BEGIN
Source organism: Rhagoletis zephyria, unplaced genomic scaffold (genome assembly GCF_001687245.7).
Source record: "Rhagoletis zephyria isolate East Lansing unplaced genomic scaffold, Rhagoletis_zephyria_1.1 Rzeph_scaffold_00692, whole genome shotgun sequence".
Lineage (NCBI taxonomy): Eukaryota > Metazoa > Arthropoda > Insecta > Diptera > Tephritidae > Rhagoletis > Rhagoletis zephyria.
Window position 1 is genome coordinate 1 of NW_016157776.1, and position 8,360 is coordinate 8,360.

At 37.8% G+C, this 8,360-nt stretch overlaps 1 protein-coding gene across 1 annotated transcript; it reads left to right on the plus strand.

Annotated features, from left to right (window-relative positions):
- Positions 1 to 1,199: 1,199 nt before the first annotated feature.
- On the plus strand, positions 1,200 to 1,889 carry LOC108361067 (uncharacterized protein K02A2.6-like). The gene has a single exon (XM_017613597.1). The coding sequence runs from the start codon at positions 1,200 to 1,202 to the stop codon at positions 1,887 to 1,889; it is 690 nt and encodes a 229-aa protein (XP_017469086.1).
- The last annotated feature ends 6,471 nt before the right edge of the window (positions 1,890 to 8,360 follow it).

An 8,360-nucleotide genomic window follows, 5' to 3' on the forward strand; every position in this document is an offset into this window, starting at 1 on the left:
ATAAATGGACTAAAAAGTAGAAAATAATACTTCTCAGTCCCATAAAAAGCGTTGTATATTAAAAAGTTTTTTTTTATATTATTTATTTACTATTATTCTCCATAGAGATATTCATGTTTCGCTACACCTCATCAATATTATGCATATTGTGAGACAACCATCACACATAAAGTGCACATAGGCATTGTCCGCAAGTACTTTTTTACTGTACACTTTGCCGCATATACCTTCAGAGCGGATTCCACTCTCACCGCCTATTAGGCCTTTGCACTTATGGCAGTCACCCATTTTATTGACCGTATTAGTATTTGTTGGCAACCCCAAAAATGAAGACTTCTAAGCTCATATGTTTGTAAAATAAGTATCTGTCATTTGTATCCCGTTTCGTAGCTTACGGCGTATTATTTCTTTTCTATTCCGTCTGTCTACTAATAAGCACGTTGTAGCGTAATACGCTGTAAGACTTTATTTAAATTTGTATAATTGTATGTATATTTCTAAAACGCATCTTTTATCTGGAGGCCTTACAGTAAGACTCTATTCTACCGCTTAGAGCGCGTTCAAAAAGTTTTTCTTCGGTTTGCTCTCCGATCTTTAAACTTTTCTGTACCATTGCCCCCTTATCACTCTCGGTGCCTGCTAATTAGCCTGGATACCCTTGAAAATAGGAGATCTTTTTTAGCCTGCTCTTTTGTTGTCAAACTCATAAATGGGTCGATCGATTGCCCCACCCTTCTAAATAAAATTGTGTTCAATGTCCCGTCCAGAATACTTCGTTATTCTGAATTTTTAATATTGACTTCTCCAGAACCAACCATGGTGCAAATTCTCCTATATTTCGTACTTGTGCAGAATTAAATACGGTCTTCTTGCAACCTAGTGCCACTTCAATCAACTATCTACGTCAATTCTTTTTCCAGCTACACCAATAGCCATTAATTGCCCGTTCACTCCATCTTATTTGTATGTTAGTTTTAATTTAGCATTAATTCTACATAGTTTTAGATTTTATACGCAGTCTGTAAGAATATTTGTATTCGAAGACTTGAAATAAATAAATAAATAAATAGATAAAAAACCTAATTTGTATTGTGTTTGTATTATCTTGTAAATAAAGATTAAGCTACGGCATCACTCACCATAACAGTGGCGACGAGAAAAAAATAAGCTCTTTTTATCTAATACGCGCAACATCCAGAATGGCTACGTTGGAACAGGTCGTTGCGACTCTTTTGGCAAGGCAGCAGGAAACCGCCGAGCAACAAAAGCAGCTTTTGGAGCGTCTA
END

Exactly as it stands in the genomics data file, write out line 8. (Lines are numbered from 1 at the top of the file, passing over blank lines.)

- On the plus strand, positions 1,200 to 1,889 carry LOC108361067 (uncharacterized protein K02A2.6-like). The gene has a single exon (XM_017613597.1). The coding sequence runs from the start codon at positions 1,200 to 1,202 to the stop codon at positions 1,887 to 1,889; it is 690 nt and encodes a 229-aa protein (XP_017469086.1).